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Sunday, March 15, 2009

What were you expecting?

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When someone asks a question, I believe it’s because he wants to know the answer except in few situations. There is (my) simple rule when asking question: don’t ask question which can be answered in only one way. That is when context, position and circumstance of answerer puts him in a position that he has only one way to answer posed question then question is wrong question to ask. You will be surprised how often this rule is violated.

If questioner is only interested in pretending to ask question and doesn’t really care for reply then I can understand intentional breach of this simple rule of common sense. However, that is not the case many a times and I have seen people with sincerity on their face with expectations of genuine reply asking questions which has no other answer but obvious one. Such questions and their subsequent answers are futile in sense of not adding any value to discussion or information, except if questioner himself is unaware of obviousness of answer. What are these questions you may ask?

During pre-placement talks by company representatives on the campus in our college, asking these representatives whether their company permits flexibility, independence of decision making and growth opportunity is one such set of questions. As they are on sales pitch trying to sell their company to students, one cannot really expect completely honest answers from them and they will not say anything which will reduce students’ interest in the organization. Everybody loves to project his organization as good place to work even when he don’t think so himself. That’s why idea of company one gets as outsider is at least somewhat different than what one gets as soon as one joins as insider. It’s not their fault really. In a game called placement, companies sell themselves in presentation and students sell themselves in the interview. If students wrote statement of purpose indicating their real intentions in university admission process, will he get admitted?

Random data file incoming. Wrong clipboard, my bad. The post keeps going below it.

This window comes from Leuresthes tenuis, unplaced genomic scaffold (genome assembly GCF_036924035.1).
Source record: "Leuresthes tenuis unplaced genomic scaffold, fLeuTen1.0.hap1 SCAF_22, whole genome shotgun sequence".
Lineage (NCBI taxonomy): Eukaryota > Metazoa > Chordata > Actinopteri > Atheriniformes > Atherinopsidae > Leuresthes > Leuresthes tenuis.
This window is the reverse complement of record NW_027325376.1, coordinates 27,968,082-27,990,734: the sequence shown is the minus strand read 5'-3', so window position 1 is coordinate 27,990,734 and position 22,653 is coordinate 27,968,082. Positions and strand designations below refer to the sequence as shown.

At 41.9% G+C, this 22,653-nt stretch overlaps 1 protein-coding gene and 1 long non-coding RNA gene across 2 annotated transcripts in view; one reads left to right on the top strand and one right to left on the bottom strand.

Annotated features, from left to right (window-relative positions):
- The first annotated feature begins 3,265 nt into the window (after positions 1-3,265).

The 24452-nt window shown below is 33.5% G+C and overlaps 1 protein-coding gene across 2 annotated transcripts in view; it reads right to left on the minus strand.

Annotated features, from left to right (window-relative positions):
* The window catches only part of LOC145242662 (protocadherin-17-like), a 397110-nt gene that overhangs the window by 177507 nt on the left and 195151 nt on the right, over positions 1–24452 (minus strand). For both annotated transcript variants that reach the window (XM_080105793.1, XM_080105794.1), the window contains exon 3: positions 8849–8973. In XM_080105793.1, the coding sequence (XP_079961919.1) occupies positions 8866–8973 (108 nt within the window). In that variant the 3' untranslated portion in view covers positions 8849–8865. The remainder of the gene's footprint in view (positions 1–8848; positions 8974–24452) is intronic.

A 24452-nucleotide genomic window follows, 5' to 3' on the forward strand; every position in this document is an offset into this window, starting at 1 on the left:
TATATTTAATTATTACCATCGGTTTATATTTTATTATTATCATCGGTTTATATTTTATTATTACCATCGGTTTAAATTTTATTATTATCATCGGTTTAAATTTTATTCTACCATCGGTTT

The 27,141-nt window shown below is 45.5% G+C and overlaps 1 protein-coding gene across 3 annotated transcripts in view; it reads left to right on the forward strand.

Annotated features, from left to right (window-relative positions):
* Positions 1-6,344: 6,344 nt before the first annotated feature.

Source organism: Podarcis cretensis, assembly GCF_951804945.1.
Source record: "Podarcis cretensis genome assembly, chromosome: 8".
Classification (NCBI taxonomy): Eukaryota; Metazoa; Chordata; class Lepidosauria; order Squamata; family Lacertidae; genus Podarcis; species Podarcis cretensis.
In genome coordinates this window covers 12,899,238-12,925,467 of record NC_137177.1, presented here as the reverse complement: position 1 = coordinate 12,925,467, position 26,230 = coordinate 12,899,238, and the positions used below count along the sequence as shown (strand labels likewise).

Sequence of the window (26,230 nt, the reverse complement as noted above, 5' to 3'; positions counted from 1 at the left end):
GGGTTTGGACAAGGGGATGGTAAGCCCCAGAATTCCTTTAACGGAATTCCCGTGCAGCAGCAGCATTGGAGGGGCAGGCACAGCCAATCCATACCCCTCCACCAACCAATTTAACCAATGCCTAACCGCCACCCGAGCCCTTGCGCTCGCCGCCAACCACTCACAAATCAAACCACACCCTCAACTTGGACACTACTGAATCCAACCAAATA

When a professor asks students about how are they finding his course, can he really expect anything but positive reviews from the students? Even if students hate the course, they will be polite enough not to reply in negation, unless asked in correct context such as anonymously. When you ask me on this public platform whether I support racism, what do you think my answer will be? It’s not to say that my answer will be necessarily incorrect, but because there is no other way I could have answered the question, any answer is not going to provide insight into my real mindset thus making exercise useless. That's why I always end up smiling when someone puts an obvious disclaimer (me too, but it's not that kind of disclaimer). There are so many occurrence of such meaningless questions everyday that once you start noticing, you will find them everywhere. It’s mostly formality and desire to be praised, I understand, but don’t expect your dinner guest what he really thought of your cooking or your spouse about how do you look.

If you really want to know real answer then provide for opportunity where answerer can answer honestly without compromising himself. There is one exception though. An smart observer of human body language and linguistic ability may be able to pick up some signals in the manner answer is phrased despite it not providing any non-obvious information.